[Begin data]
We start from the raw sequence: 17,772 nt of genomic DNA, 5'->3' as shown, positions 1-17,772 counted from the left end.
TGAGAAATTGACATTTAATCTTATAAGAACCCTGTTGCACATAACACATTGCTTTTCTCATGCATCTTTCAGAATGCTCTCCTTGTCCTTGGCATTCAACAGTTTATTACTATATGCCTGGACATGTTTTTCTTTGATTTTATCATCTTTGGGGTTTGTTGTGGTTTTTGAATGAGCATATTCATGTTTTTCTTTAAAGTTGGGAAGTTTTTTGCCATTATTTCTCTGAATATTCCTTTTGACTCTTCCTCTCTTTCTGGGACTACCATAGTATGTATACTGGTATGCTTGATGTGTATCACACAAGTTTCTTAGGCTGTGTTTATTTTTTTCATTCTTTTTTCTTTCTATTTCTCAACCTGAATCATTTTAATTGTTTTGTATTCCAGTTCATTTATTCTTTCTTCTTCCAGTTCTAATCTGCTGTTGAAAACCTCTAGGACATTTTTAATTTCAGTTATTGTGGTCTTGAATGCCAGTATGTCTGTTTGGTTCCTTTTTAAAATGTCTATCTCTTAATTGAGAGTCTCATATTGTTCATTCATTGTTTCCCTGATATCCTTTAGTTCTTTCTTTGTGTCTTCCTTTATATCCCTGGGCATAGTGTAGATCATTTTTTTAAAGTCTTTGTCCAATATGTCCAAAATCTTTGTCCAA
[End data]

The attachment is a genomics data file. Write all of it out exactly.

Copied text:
We start from the raw sequence: 17,772 nt of genomic DNA, 5'->3' as shown, positions 1-17,772 counted from the left end.
TGAGAAATTGACATTTAATCTTATAAGAACCCTGTTGCACATAACACATTGCTTTTCTCATGCATCTTTCAGAATGCTCTCCTTGTCCTTGGCATTCAACAGTTTATTACTATATGCCTGGACATGTTTTTCTTTGATTTTATCATCTTTGGGGTTTGTTGTGGTTTTTGAATGAGCATATTCATGTTTTTCTTTAAAGTTGGGAAGTTTTTTGCCATTATTTCTCTGAATATTCCTTTTGACTCTTCCTCTCTTTCTGGGACTACCATAGTATGTATACTGGTATGCTTGATGTGTATCACACAAGTTTCTTAGGCTGTGTTTATTTTTTTCATTCTTTTTTCTTTCTATTTCTCAACCTGAATCATTTTAATTGTTTTGTATTCCAGTTCATTTATTCTTTCTTCTTCCAGTTCTAATCTGCTGTTGAAAACCTCTAGGACATTTTTAATTTCAGTTATTGTGGTCTTGAATGCCAGTATGTCTGTTTGGTTCCTTTTTAAAATGTCTATCTCTTAATTGAGAGTCTCATATTGTTCATTCATTGTTTCCCTGATATCCTTTAGTTCTTTCTTTGTGTCTTCCTTTATATCCCTGGGCATAGTGTAGATCATTTTTTTAAAGTCTTTGTCCAATATGTCCAAAATCTTTGTCCAA